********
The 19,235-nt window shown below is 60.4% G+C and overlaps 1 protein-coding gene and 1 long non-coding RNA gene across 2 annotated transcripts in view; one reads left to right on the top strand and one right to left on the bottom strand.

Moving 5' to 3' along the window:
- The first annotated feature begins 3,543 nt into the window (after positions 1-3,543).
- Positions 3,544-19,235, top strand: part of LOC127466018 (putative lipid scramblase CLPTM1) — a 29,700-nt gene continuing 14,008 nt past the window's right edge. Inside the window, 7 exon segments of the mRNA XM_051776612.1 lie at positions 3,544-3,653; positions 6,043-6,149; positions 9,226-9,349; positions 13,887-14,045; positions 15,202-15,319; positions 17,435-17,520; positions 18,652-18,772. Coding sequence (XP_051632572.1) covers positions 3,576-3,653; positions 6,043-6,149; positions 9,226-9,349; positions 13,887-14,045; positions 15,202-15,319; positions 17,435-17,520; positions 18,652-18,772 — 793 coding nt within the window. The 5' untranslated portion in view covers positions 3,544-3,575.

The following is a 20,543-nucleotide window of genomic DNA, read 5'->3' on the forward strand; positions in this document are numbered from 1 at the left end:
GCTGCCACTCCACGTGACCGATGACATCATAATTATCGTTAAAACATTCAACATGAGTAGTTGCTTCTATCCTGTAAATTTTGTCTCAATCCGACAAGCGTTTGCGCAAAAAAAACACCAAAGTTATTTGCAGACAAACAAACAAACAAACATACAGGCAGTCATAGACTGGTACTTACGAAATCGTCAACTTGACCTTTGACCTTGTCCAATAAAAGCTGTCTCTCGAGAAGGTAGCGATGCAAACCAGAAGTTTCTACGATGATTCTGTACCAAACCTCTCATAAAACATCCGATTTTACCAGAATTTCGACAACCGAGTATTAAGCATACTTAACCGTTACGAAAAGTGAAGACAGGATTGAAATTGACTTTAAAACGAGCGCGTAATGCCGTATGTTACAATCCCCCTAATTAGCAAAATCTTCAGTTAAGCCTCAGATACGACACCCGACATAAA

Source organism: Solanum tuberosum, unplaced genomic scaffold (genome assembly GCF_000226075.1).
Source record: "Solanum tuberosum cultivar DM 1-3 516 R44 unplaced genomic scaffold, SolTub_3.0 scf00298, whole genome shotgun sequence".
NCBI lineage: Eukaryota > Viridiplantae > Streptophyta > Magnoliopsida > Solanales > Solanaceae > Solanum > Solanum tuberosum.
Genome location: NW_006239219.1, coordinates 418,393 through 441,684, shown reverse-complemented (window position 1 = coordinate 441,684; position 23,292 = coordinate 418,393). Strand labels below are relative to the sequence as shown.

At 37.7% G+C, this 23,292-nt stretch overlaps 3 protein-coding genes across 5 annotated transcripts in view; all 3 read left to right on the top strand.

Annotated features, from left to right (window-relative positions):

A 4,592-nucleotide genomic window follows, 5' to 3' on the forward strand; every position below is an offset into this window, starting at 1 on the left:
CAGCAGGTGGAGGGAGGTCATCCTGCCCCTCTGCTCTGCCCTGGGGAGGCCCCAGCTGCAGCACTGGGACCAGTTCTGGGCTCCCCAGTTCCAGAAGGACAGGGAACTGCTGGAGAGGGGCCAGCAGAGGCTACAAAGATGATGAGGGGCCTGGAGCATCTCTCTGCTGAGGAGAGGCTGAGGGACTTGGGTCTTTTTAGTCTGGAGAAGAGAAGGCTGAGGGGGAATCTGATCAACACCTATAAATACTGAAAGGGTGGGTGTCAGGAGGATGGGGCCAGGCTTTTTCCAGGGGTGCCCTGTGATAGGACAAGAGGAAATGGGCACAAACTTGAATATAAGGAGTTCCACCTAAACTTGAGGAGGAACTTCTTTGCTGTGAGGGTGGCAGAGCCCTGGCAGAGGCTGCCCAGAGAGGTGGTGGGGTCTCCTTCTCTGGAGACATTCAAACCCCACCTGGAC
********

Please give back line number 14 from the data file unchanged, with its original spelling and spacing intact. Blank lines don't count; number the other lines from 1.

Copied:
CAGCAGGTGGAGGGAGGTCATCCTGCCCCTCTGCTCTGCCCTGGGGAGGCCCCAGCTGCAGCACTGGGACCAGTTCTGGGCTCCCCAGTTCCAGAAGGACAGGGAACTGCTGGAGAGGGGCCAGCAGAGGCTACAAAGATGATGAGGGGCCTGGAGCATCTCTCTGCTGAGGAGAGGCTGAGGGACTTGGGTCTTTTTAGTCTGGAGAAGAGAAGGCTGAGGGGGAATCTGATCAACACCTATAAATACTGAAAGGGTGGGTGTCAGGAGGATGGGGCCAGGCTTTTTCCAGGGGTGCCCTGTGATAGGACAAGAGGAAATGGGCACAAACTTGAATATAAGGAGTTCCACCTAAACTTGAGGAGGAACTTCTTTGCTGTGAGGGTGGCAGAGCCCTGGCAGAGGCTGCCCAGAGAGGTGGTGGGGTCTCCTTCTCTGGAGACATTCAAACCCCACCTGGAC